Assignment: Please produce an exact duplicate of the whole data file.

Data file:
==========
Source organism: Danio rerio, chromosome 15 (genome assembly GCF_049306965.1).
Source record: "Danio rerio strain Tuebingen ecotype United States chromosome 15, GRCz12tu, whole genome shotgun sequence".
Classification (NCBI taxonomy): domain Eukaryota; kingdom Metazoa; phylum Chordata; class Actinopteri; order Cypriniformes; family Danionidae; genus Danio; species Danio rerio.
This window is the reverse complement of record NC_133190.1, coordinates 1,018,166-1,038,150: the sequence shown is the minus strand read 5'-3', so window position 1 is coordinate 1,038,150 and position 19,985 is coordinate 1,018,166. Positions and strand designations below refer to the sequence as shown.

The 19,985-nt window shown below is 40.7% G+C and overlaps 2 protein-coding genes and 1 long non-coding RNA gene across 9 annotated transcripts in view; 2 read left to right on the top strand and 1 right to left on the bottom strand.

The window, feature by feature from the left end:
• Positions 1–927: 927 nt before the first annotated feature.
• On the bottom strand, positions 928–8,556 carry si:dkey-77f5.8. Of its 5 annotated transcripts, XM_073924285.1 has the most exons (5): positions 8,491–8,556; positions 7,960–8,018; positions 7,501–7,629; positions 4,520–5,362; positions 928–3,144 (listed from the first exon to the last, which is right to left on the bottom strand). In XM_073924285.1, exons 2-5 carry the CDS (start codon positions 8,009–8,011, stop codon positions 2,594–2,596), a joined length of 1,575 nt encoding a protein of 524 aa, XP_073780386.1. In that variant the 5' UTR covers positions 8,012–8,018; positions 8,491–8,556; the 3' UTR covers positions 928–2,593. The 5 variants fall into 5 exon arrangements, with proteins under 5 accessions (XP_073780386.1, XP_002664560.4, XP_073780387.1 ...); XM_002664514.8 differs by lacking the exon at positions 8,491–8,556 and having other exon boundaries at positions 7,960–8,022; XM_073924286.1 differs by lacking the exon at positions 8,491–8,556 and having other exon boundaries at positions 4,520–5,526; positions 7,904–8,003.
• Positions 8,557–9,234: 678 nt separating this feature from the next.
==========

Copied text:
Source organism: Danio rerio, chromosome 15 (genome assembly GCF_049306965.1).
Source record: "Danio rerio strain Tuebingen ecotype United States chromosome 15, GRCz12tu, whole genome shotgun sequence".
Classification (NCBI taxonomy): domain Eukaryota; kingdom Metazoa; phylum Chordata; class Actinopteri; order Cypriniformes; family Danionidae; genus Danio; species Danio rerio.
This window is the reverse complement of record NC_133190.1, coordinates 1,018,166-1,038,150: the sequence shown is the minus strand read 5'-3', so window position 1 is coordinate 1,038,150 and position 19,985 is coordinate 1,018,166. Positions and strand designations below refer to the sequence as shown.

The 19,985-nt window shown below is 40.7% G+C and overlaps 2 protein-coding genes and 1 long non-coding RNA gene across 9 annotated transcripts in view; 2 read left to right on the top strand and 1 right to left on the bottom strand.

The window, feature by feature from the left end:
• Positions 1–927: 927 nt before the first annotated feature.
• On the bottom strand, positions 928–8,556 carry si:dkey-77f5.8. Of its 5 annotated transcripts, XM_073924285.1 has the most exons (5): positions 8,491–8,556; positions 7,960–8,018; positions 7,501–7,629; positions 4,520–5,362; positions 928–3,144 (listed from the first exon to the last, which is right to left on the bottom strand). In XM_073924285.1, exons 2-5 carry the CDS (start codon positions 8,009–8,011, stop codon positions 2,594–2,596), a joined length of 1,575 nt encoding a protein of 524 aa, XP_073780386.1. In that variant the 5' UTR covers positions 8,012–8,018; positions 8,491–8,556; the 3' UTR covers positions 928–2,593. The 5 variants fall into 5 exon arrangements, with proteins under 5 accessions (XP_073780386.1, XP_002664560.4, XP_073780387.1 ...); XM_002664514.8 differs by lacking the exon at positions 8,491–8,556 and having other exon boundaries at positions 7,960–8,022; XM_073924286.1 differs by lacking the exon at positions 8,491–8,556 and having other exon boundaries at positions 4,520–5,526; positions 7,904–8,003.
• Positions 8,557–9,234: 678 nt separating this feature from the next.